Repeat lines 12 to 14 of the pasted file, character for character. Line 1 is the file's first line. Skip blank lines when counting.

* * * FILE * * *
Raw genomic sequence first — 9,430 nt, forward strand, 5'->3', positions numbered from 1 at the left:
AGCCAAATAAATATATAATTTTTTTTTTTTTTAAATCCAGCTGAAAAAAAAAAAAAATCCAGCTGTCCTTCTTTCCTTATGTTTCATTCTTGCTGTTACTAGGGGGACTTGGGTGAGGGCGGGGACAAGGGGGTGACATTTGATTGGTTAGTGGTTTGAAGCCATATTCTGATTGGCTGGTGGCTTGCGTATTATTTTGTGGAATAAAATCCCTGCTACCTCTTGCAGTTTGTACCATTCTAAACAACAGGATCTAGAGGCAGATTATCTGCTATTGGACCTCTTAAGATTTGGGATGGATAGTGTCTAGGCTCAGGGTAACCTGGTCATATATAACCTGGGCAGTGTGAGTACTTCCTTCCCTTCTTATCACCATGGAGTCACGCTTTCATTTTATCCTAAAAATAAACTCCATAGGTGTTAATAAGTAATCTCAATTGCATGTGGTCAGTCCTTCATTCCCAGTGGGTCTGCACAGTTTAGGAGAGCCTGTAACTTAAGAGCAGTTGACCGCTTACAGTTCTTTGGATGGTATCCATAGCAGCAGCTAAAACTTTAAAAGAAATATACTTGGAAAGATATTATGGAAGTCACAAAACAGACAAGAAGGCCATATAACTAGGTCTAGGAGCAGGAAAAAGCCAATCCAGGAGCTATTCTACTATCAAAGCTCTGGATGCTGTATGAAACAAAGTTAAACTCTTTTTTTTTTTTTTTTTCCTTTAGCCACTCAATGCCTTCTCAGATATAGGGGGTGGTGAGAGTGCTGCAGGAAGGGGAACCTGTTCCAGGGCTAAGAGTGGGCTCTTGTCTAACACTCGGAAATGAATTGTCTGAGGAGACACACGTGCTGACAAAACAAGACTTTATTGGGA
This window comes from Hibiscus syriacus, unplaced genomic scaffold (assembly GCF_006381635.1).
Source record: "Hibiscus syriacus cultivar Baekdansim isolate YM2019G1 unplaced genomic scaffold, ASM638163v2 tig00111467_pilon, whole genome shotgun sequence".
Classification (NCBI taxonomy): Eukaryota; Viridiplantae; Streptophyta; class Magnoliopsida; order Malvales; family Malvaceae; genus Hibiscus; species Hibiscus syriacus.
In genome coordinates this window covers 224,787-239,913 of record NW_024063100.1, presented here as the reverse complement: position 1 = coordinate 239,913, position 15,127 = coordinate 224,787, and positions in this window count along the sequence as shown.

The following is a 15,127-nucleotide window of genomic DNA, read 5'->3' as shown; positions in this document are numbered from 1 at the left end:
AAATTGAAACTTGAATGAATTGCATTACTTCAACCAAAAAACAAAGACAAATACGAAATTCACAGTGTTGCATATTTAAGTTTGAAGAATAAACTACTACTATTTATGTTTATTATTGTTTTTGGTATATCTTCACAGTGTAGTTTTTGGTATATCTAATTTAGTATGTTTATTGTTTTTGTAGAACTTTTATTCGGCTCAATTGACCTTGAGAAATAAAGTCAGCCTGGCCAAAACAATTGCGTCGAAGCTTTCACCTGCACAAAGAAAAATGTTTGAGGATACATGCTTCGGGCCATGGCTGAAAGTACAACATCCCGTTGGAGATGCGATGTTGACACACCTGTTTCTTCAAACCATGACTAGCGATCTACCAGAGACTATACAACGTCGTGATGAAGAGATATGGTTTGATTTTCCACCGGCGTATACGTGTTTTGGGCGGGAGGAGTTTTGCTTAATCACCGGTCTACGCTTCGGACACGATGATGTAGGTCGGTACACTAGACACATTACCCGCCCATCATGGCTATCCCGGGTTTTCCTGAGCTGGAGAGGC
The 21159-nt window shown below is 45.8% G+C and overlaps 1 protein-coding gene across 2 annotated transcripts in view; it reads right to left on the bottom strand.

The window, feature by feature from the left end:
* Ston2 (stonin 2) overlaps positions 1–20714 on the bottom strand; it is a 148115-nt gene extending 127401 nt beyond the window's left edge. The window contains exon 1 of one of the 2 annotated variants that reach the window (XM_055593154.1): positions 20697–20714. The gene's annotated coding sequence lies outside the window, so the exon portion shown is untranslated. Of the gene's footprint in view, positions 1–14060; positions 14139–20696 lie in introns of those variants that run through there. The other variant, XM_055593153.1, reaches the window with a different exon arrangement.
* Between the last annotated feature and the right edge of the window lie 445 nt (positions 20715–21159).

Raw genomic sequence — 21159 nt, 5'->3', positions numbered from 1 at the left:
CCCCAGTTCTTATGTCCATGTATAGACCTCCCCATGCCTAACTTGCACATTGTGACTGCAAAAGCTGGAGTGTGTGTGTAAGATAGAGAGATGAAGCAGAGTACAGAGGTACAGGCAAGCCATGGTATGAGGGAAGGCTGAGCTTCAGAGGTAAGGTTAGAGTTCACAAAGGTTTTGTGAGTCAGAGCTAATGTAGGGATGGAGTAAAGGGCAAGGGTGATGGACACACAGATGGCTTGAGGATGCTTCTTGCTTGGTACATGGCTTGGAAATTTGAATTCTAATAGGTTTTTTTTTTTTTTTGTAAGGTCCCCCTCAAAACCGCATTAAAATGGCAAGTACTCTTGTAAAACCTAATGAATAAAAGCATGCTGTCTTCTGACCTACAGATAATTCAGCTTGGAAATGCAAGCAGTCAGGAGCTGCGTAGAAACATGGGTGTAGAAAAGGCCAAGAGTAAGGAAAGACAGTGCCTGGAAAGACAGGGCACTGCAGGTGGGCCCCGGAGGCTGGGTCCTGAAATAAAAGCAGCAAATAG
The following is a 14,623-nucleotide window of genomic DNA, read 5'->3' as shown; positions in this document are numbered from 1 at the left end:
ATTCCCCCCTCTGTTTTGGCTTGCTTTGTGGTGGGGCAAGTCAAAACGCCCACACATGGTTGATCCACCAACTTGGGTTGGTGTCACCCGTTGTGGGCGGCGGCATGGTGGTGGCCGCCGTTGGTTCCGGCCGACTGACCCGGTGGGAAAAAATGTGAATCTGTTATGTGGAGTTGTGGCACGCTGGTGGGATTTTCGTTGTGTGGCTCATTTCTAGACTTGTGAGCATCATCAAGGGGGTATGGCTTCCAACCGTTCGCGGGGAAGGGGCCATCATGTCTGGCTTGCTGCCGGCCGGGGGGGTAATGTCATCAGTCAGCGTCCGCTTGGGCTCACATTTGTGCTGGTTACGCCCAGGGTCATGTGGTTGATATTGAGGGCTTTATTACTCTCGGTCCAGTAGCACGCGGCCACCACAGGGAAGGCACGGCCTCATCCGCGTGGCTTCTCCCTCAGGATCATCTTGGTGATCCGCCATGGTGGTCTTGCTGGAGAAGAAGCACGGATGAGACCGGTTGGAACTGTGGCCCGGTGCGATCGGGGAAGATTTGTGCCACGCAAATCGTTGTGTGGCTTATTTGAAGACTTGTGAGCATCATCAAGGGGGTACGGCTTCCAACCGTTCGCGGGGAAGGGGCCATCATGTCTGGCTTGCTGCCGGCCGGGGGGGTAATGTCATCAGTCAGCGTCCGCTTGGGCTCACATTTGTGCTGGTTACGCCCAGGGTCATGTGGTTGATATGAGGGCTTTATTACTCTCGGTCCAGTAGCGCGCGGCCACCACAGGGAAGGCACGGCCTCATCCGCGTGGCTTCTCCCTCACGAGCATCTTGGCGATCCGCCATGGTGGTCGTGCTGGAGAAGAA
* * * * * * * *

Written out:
* Between the last annotated feature and the right edge of the window lie 445 nt (positions 20715–21159).

Raw genomic sequence — 21159 nt, 5'->3', positions numbered from 1 at the left:
CCCCAGTTCTTATGTCCATGTATAGACCTCCCCATGCCTAACTTGCACATTGTGACTGCAAAAGCTGGAGTGTGTGTGTAAGATAGAGAGATGAAGCAGAGTACAGAGGTACAGGCAAGCCATGGTATGAGGGAAGGCTGAGCTTCAGAGGTAAGGTTAGAGTTCACAAAGGTTTTGTGAGTCAGAGCTAATGTAGGGATGGAGTAAAGGGCAAGGGTGATGGACACACAGATGGCTTGAGGATGCTTCTTGCTTGGTACATGGCTTGGAAATTTGAATTCTAATAGGTTTTTTTTTTTTTTTGTAAGGTCCCCCTCAAAACCGCATTAAAATGGCAAGTACTCTTGTAAAACCTAATGAATAAAAGCATGCTGTCTTCTGACCTACAGATAATTCAGCTTGGAAATGCAAGCAGTCAGGAGCTGCGTAGAAACATGGGTGTAGAAAAGGCCAAGAGTAAGGAAAGACAGTGCCTGGAAAGACAGGGCACTGCAGGTGGGCCCCGGAGGCTGGGTCCTGAAATAAAAGCAGCAAATAG